The "Coffee Triangle" in the center of Colombia
Probably the most famous region for Colombia coffee, the so-called Coffee Triangle ("Triángulo del Café" or "Eje Cafetero") spans three provinces inland. It has been declared a World Heritage Site by UNESCO and holds the "coffee treasure" of Colombia. That's why some tourists visit not only Medellin but also the three coffee regions of Manizales (Caldas), Pereira (Risaralda) and Armenia (Quindío). Here coffee tours are organized, where you can get to know individual haciendas and the work there. In Quindío, even coffee national parks were opened, attracting millions of visitors each year. Who likes it a little quieter, Tolima could fall - another popular growing area, which adjoins the coffee triangle to the east. Or the flatter Valle de Cauca in the west, which is a contrast to the mountainous coffee triangle.
The north of Colombia
One of the more northern growing regions of Colombia Coffee is Antioquia at Medellin, which for a long time was known more for bulk than for quality. Here the average temperatures are slightly higher than e.g., in the south or the more central regions. For decades, one studies in Antioquia, where a coffee farmer is in his mid-50s on average, how to position himself more in the specialty segment. An important role was played by turning away from sun-grown coffee into monocultures into shadow-grown coffee in mixed crops - all of which attract all kinds of colorful birds.
Other well-known growing regions in the north of Colombia are the Sierra Nevada de Santa Marta - the highest coastal mountains in the world - and Santander, where coffee cultivation originated in the country.
The south of Colombia
The southern growing regions (e.g., Narino, Huila, South Tolim a) are closer to the equator and slightly higher. As a result, the average temperatures are somewhat lower, which benefits the quality of highland coffee. The taste of Arabica from these regions is unique, with particularly sweet and powerful aromas and slightly higher acid content. It is so in demand that there are specific initiatives for the guarantee of origin.
What all cultivation areas have in common are the methods used in coffee cultivation. It is primarily dispensed with the use of chemicals and other unnatural fertilizers. The coffee is usually picked by hand, which has the advantage that only ripe coffee cherries are selected — cherry picking, in the real sense of the word, which guarantees consistent quality. After harvesting, the coffee cherries are machine washed and fermented in large basins in the sun for hours - increasing the aroma and caffeine content. This is followed by drying, skinning, and machine sorting - until the raw beans are filled into sacks and handed over to roasting companies.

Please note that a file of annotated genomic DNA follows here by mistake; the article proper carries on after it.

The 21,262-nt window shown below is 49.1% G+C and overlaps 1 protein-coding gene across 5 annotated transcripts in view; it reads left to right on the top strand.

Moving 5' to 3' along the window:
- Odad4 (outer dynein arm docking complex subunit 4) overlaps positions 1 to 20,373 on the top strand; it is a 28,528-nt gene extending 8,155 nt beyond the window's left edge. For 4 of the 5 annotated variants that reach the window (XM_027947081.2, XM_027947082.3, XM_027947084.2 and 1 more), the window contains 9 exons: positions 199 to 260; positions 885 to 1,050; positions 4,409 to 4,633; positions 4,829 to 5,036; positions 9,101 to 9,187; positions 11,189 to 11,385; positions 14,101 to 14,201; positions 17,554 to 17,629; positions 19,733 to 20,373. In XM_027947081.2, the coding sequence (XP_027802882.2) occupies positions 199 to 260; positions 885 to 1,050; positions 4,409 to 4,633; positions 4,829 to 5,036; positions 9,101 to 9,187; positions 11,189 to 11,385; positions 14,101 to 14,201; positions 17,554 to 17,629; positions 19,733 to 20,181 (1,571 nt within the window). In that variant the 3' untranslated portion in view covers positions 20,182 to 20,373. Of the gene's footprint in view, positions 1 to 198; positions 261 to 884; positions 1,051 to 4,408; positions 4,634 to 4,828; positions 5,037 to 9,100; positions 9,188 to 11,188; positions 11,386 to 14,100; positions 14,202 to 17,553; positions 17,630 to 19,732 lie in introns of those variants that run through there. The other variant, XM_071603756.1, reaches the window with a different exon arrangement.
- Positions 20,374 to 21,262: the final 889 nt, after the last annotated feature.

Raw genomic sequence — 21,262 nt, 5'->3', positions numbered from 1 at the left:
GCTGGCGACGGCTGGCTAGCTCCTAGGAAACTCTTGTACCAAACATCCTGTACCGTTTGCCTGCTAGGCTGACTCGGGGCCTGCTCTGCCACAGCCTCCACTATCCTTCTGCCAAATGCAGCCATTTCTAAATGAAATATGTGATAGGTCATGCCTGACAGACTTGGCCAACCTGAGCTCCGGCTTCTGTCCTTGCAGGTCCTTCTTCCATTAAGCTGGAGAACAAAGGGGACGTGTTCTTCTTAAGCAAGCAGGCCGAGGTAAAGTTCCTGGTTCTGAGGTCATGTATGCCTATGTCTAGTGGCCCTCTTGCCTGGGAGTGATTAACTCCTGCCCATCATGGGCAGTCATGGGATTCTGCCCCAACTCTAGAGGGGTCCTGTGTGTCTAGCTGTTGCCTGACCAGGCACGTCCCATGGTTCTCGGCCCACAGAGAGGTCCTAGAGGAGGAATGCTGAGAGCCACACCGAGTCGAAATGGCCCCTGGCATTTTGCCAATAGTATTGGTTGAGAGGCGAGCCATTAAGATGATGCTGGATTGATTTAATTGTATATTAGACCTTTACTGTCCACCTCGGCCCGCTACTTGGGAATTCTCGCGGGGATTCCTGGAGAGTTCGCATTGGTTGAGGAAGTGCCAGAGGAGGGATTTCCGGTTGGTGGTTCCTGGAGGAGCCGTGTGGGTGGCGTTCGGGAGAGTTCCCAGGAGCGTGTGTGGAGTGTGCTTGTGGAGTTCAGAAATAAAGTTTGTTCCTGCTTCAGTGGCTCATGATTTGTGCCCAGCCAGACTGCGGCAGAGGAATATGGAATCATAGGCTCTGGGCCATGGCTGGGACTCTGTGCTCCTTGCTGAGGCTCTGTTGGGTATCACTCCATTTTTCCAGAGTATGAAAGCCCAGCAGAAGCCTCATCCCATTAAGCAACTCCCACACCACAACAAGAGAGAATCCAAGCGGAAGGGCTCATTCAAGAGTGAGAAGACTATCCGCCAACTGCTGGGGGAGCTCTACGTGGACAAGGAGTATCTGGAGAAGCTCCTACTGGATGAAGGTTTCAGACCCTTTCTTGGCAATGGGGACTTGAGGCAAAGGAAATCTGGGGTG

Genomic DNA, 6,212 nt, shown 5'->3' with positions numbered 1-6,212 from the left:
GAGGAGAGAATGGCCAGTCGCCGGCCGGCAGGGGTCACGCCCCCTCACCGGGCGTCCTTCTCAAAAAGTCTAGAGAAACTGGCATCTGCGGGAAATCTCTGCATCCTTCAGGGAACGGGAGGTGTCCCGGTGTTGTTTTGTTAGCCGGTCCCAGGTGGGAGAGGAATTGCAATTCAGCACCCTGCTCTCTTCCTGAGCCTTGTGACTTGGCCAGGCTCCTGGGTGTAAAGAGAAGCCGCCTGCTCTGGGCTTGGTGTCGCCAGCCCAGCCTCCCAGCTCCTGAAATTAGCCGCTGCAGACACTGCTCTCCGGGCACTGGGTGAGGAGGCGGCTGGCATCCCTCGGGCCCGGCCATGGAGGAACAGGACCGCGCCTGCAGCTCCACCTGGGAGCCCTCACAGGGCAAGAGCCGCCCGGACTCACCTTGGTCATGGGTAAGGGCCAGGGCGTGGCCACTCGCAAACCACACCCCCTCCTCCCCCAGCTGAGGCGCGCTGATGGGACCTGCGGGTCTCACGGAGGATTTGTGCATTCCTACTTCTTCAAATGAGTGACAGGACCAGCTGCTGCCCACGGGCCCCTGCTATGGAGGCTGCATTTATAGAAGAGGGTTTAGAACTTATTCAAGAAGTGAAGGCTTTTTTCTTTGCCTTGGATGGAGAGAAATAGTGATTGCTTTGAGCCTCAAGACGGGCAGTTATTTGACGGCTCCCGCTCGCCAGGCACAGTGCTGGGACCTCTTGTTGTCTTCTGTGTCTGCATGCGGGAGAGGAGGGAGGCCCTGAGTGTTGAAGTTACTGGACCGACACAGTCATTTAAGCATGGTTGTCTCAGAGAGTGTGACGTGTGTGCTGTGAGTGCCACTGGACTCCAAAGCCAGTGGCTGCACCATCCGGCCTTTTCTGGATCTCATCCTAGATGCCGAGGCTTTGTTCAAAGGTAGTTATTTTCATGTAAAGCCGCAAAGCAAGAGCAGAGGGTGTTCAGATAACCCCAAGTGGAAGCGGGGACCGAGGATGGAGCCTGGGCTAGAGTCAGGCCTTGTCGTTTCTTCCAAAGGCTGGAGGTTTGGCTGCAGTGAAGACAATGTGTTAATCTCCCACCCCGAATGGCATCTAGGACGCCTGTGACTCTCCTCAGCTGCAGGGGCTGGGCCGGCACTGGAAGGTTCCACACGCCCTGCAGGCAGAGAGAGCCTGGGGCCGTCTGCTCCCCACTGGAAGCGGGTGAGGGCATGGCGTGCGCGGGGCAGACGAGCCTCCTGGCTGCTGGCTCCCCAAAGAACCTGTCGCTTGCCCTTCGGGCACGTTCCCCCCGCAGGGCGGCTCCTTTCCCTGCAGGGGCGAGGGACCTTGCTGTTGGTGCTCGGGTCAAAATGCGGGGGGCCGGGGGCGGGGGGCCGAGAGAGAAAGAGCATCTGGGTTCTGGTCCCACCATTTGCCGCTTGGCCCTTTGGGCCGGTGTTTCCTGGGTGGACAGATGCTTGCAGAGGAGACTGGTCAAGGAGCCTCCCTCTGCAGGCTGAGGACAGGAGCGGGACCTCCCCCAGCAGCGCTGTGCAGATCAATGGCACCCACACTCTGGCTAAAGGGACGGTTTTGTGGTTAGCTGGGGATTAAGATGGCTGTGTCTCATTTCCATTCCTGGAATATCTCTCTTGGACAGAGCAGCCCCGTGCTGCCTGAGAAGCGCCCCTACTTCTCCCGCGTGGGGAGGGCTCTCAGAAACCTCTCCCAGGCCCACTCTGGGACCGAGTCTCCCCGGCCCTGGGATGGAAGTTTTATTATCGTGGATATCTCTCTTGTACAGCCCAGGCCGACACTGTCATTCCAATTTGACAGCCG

Full flavor: that's what Colombia's coffee tastes like
Full, soft, and aromatic with notes of citrus, caramel, and nut; this is how a real Colombia coffee should taste as a single origin! It is a top product made from Arabica beans, although the taste can of course vary depending on the growing region. Another factor is the quality of Colombian coffee purchases. There are three categories:
- Supremo: Grade 1. Broad coffee beans, medium-bodied flavor, fruity and low in acidity. They are mainly sold in the US specialist trade.
- Excelso: Grade 2. The beans are slightly smaller than the Supremo and are still considered exportable. Velvety-soft taste and acidity. The main customers are Western Europe and Germany.
- Usual Good Quality (UGQ): Coffee beans in average quality.
Try Colombia coffee at home
If you want to test the taste of Colombian beans yourself, here are some suggestions for you:
- Juan Valdez Sierra Nevada. Hoch land coffee with the typical strong-chocolaty taste.
- Juan Valdez Volcán . Dark roast for espresso lovers.
- Juan Valdez Narino. Single Origin from the southerner growing areas.
- Excellent the Mirador Limited Edition. The Cup of Excellence winner from Huila!
You will not be disappointed if you try:
Colombia Enjoy coffee on site
Many a coffee tourist visiting Colombia may be a bit disappointed by the quality of local coffee. The reason is simple: Almost all good whole bean coffee is exported, and in Colombia itself, the UGQ category is mostly used.
A bright spot in the local coffee scene, however, is the city of Medellin, which has blossomed from the former "problem child" to the cradle of modern Colombia. Gone are the days of drug crime: today, Medellin stands for innovation, digital nomads, and delicious coffee. In small cafes such as the Pergamino, care is taken with the help of Nespresso Machine to ensure that only good quality comes into the cup - and of course, it is brewed by hand.
Colombia Coffee: The trend remains
Today, two-thirds of Colombian coffee is grown on new plantations and one-third on small family farms. It enjoys great popularity with export customers, and the individual regions regularly collect prices for their excellent coffee beans. It may not be one of the most expensive coffees in the world - the proud Colombian likes to leave the unusual varieties like Kona coffee from Hawaii or Monsoon Malabar from India. But surely this is one of the best. And even the Pope knows: all you need in life are friends and good Colombian coffee!